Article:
Continuing low wind speeds in December will lower the profits of Good Energy by £3 million, the renewable energy supplier and generator said.
An update published on 22 December explained how a sustained period of low wind that started on 16 December and was expected to continue until Christmas had reduced the output of the firm’s two onshore wind farms, the 9.2-MW Delabole and 8.2-MW Hampole installations. Wind speeds were a third of seasonal norms, with the rest of the renewables industry thought to suffer from the same shortfall.
That period of low generation will knock a further £3 million from Good Energy’s full-year profits, in a year marked by financial difficulty for energy suppliers.
The December spell of low winds concludes a particularly still year in European skies, which has depressed wind power’s share of Britain’s fuel mix and hit the profits of several renewable giants.
The period between April and September marked the stillest summer in 60 years in much of the UK and parts of Ireland. Major renewable players Scottish Power, SSE, RWE, and Orsted have all reported low output from their wind assets and damage to their bottom lines.
Low wind generation has also forced Britain to rely more heavily on natural gas for electricity generation, increasing the pain of surging wholesale gas prices and jeopardising decarbonisation goals. Preliminary figures from Carbon Brief estimate that wind power generated just 19% of Britain’s power in 2021, down from 23% in 2020.
In November, Good Energy warned that its profits would be hit by £1.5 million of additional commodity costs from a higher number of domestic and business energy customers than expected and high wholesale prices. Additionally, it will face £1 million of unanticipated costs as debts collapsed and financially struggling suppliers have left to the Renewables Obligation (RO) fund and Feed-in Tariff scheme are mutualised across all suppliers. Debts to the RO scheme, which supports large-scale renewable generators, reached a record £276 million this year.
However, Good Energy has been spared some of the financial hardship that has hit rivals due to its exemption from the price cap. Good Energy, along with competitors Ecotricity and Green Energy UK, won permanent exemption from the price cap in 2019 because their tariffs support the growth of renewable generation.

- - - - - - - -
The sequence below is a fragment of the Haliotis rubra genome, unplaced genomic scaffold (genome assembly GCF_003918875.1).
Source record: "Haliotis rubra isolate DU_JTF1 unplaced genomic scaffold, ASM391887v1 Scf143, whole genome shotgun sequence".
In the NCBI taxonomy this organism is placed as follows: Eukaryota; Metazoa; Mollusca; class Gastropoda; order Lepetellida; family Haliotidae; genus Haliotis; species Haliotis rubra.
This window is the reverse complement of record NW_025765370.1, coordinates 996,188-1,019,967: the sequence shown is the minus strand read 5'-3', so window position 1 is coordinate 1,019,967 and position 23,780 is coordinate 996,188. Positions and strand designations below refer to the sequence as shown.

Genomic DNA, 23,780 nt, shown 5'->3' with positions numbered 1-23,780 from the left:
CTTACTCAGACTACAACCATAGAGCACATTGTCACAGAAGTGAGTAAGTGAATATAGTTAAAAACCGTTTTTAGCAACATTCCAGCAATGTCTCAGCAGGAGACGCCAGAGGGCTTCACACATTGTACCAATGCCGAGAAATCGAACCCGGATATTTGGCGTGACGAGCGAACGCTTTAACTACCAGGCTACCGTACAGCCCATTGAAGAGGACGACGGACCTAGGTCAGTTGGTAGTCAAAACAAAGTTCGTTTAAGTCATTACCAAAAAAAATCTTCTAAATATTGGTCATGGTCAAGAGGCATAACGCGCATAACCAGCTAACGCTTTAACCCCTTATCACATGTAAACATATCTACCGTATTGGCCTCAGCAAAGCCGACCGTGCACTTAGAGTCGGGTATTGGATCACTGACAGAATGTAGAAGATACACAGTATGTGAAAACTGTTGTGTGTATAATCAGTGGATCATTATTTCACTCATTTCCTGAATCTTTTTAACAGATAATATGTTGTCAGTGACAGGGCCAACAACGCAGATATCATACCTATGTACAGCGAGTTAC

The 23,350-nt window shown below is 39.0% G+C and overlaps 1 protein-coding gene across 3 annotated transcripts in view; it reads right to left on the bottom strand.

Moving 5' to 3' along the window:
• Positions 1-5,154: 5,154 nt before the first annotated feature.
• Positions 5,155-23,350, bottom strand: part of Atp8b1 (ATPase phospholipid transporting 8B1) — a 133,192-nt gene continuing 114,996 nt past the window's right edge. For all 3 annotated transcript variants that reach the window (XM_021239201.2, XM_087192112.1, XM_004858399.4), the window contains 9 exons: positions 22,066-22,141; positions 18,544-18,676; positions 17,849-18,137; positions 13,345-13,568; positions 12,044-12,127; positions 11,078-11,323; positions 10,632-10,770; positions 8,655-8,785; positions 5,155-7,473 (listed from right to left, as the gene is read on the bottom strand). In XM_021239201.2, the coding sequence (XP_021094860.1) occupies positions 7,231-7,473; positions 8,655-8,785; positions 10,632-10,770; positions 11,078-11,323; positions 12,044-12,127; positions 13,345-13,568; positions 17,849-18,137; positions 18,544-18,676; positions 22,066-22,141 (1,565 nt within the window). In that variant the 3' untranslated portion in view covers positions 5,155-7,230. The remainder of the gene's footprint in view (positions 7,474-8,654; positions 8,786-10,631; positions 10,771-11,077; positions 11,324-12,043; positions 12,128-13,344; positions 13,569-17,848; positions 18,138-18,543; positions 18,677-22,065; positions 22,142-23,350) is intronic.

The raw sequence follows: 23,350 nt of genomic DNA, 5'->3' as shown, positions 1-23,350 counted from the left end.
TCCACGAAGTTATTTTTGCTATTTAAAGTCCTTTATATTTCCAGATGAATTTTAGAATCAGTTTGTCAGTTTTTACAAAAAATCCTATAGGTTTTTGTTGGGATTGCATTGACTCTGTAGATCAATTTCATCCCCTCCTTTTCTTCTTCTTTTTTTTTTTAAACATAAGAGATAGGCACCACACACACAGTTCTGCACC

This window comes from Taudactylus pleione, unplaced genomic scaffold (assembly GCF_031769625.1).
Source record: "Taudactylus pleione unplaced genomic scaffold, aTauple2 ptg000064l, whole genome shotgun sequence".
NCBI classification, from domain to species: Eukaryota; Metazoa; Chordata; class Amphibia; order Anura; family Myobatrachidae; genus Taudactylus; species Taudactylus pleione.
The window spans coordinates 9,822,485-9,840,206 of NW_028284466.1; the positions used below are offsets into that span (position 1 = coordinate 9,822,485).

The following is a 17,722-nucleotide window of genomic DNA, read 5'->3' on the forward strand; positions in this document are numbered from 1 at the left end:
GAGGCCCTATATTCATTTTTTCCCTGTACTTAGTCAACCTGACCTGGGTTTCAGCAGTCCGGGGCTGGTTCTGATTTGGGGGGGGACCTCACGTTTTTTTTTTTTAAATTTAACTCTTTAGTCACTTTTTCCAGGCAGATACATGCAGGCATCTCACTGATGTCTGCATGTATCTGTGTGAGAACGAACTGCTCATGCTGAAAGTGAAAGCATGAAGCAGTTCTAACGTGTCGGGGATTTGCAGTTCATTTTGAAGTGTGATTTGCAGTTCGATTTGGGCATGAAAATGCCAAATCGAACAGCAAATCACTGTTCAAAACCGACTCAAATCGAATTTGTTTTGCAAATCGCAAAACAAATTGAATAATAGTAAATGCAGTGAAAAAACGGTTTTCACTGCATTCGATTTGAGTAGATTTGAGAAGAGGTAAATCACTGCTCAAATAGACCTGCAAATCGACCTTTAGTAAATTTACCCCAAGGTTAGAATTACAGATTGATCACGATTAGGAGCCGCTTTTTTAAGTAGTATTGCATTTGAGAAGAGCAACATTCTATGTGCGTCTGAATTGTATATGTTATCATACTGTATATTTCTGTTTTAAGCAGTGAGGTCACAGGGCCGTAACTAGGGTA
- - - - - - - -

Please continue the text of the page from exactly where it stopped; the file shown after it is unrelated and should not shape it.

This has allowed Good Energy to increase the price of its standard variable tariff (SVT) to reflect the surge in wholesale energy prices while most firms have been limited by the price cap, which won’t move upward until April. On 1 November Good Energy increased its SVT by 22% to £1,703 per year for a dual-fuel household with typical use.
Another hike, of 30%, will take effect on 17 January. The firm, with a combined 94,000 domestic and business customers, says it will continue to monitor the need to increase prices further.
But chief executive Nigel Pocklington has said that “no one in the industry is immune” from the challenges of high wholesale prices. “We urge the UK government to support the industry at large in navigating these short-term challenges to protect bill-payers and those that serve them,” he said.
In November, Good Energy announced that it will sell its 47.5MW renewable asset portfolio—which includes the two onshore wind farms and six solar farms—in order to focus on its supply and electric mobility businesses. Good Energy also owns a majority stake in Zap-Map, an electric vehicle (EV) mapping platform, and intends to raise £7 million to support the platform’s expansion in the UK and overseas.
“Our job is done as a developer and asset owner as we focus on the new frontiers—the electrification of transport and decentralised energy generation,” Pocklington said.